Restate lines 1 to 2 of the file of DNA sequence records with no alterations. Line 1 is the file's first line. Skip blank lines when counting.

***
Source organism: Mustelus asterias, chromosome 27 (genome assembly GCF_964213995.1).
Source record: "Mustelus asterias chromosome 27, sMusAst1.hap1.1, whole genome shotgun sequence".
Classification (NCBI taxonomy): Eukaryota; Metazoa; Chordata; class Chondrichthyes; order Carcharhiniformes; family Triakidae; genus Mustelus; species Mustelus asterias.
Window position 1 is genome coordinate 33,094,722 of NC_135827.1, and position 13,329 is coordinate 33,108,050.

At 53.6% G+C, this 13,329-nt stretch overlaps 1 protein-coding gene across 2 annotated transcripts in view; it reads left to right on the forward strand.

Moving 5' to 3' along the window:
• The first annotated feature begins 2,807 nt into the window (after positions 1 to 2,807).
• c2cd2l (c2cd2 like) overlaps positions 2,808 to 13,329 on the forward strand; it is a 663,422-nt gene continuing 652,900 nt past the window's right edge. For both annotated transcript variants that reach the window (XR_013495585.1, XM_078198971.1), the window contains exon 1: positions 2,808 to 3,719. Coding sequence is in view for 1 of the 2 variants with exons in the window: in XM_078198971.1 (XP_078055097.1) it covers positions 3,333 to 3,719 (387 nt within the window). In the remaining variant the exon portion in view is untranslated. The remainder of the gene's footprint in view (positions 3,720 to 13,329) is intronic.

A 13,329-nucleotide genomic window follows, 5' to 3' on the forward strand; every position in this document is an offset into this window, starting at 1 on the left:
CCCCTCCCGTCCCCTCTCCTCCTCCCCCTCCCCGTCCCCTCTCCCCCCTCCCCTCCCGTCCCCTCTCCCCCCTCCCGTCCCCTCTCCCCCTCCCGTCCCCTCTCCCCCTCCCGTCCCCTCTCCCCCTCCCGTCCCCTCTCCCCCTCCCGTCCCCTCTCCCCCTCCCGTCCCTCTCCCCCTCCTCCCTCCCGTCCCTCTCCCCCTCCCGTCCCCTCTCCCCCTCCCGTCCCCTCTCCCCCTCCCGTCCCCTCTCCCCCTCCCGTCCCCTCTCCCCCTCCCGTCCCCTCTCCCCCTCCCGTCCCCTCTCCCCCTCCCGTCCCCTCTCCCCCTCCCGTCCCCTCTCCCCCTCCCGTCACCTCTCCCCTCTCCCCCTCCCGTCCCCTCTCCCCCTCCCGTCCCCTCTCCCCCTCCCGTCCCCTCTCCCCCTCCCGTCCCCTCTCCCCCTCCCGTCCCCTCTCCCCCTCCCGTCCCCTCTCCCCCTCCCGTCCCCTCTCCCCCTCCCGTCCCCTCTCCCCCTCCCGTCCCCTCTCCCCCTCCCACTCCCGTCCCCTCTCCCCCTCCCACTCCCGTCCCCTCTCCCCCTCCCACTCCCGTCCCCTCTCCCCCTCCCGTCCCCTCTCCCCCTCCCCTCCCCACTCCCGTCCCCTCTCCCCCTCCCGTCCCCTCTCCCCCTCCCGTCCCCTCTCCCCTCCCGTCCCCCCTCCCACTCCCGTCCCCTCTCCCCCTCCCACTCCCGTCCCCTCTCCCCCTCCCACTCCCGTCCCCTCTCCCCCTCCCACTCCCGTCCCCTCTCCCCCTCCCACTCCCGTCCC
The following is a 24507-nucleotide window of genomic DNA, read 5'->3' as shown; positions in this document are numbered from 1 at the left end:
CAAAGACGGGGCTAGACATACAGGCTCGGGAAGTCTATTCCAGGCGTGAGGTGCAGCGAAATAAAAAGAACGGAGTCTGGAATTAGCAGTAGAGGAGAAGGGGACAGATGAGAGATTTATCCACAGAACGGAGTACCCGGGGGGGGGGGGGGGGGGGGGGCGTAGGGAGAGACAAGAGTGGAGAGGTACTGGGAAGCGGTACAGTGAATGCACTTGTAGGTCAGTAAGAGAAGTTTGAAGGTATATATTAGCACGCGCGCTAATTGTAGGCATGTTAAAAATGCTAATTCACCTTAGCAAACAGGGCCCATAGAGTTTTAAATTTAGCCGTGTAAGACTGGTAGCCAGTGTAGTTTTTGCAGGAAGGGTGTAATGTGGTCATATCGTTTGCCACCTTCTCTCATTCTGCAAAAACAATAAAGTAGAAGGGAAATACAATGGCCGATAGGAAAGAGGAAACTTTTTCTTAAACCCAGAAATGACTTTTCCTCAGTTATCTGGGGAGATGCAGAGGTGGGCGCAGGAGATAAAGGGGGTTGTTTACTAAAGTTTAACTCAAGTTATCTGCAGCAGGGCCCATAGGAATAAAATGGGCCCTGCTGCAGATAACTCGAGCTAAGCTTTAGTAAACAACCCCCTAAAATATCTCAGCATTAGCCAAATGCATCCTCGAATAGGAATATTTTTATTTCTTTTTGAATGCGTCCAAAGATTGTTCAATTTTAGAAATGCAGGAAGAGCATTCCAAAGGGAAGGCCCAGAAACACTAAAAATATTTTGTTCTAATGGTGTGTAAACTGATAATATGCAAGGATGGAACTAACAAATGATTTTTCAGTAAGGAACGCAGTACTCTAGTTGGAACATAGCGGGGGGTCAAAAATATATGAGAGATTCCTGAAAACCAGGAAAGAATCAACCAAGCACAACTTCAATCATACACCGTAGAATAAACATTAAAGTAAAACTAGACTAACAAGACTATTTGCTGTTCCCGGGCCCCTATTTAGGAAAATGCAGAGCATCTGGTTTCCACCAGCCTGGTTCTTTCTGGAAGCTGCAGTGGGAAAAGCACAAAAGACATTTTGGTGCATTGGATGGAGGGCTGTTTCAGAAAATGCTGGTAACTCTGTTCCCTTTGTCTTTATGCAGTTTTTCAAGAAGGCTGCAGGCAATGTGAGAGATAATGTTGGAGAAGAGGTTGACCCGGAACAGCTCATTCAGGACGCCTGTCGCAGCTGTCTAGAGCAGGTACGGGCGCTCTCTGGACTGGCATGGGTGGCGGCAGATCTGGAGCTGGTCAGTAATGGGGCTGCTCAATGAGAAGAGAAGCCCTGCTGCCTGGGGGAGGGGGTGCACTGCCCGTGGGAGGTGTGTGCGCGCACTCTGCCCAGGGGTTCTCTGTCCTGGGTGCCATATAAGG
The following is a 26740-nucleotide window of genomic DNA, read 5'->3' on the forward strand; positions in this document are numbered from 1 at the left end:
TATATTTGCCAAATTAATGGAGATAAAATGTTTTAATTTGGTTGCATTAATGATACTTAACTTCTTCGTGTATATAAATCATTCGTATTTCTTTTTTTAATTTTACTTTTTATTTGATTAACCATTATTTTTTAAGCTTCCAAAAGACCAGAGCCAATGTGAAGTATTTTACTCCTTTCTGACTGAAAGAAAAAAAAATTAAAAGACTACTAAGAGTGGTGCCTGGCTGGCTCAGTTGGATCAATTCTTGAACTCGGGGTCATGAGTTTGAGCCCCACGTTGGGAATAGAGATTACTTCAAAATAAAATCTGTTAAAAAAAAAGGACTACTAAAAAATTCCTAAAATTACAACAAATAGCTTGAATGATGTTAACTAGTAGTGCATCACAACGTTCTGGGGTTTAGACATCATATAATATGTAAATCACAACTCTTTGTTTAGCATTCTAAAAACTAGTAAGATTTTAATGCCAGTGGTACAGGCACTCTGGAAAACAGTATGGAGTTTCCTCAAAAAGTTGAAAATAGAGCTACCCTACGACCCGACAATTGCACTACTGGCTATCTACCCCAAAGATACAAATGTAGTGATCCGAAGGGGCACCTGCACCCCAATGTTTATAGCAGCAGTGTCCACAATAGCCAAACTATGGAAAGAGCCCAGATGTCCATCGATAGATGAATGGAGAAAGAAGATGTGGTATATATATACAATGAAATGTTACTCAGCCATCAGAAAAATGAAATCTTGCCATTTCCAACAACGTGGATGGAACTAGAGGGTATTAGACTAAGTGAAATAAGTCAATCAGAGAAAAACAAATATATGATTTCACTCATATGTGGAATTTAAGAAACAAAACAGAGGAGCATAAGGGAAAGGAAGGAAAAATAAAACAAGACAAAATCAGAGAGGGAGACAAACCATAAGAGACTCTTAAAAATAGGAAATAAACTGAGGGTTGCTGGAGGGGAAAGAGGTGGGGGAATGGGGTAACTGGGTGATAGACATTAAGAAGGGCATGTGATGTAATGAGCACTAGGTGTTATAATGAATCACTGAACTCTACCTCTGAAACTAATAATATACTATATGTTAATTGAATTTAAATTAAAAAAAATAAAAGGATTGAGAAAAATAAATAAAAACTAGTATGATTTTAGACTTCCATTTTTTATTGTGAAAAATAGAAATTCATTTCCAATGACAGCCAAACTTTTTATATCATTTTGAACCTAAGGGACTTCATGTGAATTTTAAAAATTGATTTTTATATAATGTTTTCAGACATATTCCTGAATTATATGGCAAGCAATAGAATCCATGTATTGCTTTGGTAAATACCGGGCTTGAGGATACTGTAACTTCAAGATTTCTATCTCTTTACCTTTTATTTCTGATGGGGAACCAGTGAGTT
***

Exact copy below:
Source organism: Mustelus asterias, chromosome 27 (genome assembly GCF_964213995.1).
Source record: "Mustelus asterias chromosome 27, sMusAst1.hap1.1, whole genome shotgun sequence".